With retimmer I often have to reverse the shot as it will not look backwards for morph information, and cannot merge the information gained with forwards morph information, all allow you to jump frames and such like.... starts to give you an idea how time is sucked away
creating a really really good slo-mo

But I would not want to try to do an "explosion" with out some 3D help to create some debris flying, and 2D particles as well, as small & fast moving objects are the worst case for any retimming solution, and I have done these - it is a challenge indeed and yes the production would have saved enough to buy the producer a new Mercedes ( well a cheap new Mercedes A class) if they had shot it on film in the first place....the producer's Mercedes was pissed away by a lack of communication, not stupidity from the camera crew, no one but the producer and director knew that the shot was to be slowed.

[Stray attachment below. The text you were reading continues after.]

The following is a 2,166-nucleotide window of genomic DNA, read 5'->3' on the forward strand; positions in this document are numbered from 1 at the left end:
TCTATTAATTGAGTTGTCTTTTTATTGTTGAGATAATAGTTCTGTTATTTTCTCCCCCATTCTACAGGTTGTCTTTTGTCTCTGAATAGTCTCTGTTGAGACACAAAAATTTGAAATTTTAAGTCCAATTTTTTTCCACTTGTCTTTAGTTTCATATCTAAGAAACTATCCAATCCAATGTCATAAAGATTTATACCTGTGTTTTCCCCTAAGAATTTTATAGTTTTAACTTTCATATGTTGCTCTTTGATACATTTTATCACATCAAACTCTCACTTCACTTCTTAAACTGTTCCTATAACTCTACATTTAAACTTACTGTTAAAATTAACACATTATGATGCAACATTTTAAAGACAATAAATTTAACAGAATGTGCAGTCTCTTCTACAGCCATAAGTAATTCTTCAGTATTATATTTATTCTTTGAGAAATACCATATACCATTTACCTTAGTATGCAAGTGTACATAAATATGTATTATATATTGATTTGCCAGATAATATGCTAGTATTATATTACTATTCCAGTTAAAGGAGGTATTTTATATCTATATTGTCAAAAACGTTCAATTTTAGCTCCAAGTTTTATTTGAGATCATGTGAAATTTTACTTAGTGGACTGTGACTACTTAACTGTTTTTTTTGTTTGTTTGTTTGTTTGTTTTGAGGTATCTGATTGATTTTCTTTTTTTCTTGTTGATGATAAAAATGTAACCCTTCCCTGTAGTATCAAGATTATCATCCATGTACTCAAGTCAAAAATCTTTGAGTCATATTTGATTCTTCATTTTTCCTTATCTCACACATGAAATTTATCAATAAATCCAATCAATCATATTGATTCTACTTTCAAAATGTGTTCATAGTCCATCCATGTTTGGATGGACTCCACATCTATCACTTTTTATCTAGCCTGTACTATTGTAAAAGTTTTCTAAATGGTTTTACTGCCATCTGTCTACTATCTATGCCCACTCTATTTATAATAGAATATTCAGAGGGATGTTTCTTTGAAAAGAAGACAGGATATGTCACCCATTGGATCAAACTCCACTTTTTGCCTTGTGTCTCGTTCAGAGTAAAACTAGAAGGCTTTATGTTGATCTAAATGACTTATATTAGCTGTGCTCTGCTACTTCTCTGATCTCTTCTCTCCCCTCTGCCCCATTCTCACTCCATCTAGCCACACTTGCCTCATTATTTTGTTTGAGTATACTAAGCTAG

I'm sure as he was signing the cheque that the lesson had sunk in <sigh> stupid producer tricks in play again and you can't base choices on a demo shot - all shots are different, and much more than the slo-mo engine is used to create a finished shot, it is only one of many softwares that touch the shot.

Talk to your Vfx supervisor as you can't run tests, but do look at shooting on high speed film as a cost saving measure.

As always your mileage may vary, good luck...

Dermot Shane
Visual Effects guy
Vancouver, Canada & Shanghai, China


class="Paragraph"
Geoff wrote :

>There is a HD camera available that does 1,000 frames, Arri were >showing a version of it at IBC.

This was the fx Cam from NAC: 1280x1024 or 1280x720 @ 100, 250, 500, 1000 fps

http://www.nacinc.com/

We will use a different unit from Ingo Kaske, forgot the product name...

Cheers

+++ Florian Rettich Medientechnik +++


class="Paragraph"
Jay Farrington wrote :